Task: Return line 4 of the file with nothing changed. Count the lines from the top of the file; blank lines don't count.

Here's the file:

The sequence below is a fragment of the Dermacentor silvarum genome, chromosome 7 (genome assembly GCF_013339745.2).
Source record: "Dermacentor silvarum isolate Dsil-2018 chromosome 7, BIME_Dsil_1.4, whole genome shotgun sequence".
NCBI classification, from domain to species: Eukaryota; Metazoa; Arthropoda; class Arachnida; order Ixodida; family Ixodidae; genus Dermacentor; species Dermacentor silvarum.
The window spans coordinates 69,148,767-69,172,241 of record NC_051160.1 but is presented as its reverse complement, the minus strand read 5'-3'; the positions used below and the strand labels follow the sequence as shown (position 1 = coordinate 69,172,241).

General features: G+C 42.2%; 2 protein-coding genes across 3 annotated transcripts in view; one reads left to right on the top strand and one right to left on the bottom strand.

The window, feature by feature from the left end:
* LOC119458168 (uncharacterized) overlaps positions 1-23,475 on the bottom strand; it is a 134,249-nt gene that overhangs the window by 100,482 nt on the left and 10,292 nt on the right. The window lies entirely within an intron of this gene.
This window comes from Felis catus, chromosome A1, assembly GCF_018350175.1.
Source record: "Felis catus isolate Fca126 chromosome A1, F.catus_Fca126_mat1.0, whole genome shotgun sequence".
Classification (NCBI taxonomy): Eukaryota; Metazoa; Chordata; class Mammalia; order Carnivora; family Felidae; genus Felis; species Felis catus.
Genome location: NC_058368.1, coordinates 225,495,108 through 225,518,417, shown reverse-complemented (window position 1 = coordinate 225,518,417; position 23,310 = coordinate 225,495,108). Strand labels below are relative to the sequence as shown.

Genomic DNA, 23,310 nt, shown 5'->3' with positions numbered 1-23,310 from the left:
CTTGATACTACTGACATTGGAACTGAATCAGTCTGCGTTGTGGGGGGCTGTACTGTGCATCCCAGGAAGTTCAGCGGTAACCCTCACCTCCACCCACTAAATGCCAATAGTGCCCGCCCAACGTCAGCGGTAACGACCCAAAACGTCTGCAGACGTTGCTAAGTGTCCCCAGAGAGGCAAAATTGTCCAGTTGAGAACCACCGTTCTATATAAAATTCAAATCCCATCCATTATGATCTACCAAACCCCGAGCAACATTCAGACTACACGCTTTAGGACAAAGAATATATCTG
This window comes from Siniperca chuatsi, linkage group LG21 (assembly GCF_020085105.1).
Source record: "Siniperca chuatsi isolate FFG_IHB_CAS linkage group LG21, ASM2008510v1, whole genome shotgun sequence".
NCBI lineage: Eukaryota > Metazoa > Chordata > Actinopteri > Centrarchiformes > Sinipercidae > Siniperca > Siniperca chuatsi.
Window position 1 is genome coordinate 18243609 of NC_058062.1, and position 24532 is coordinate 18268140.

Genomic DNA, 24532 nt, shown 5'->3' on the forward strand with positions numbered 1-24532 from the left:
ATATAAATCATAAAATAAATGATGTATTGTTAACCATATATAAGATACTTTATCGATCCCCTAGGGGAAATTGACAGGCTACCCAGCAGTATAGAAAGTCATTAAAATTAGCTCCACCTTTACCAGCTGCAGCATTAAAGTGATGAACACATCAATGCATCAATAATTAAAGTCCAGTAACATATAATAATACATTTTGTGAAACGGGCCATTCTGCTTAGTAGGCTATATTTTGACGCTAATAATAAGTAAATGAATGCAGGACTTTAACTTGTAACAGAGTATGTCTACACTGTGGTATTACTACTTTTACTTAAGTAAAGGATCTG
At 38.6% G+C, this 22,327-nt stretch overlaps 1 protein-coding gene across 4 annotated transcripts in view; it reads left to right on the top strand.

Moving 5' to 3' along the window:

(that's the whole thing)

The window spans coordinates 69,148,767-69,172,241 of record NC_051160.1 but is presented as its reverse complement, the minus strand read 5'-3'; the positions used below and the strand labels follow the sequence as shown (position 1 = coordinate 69,172,241).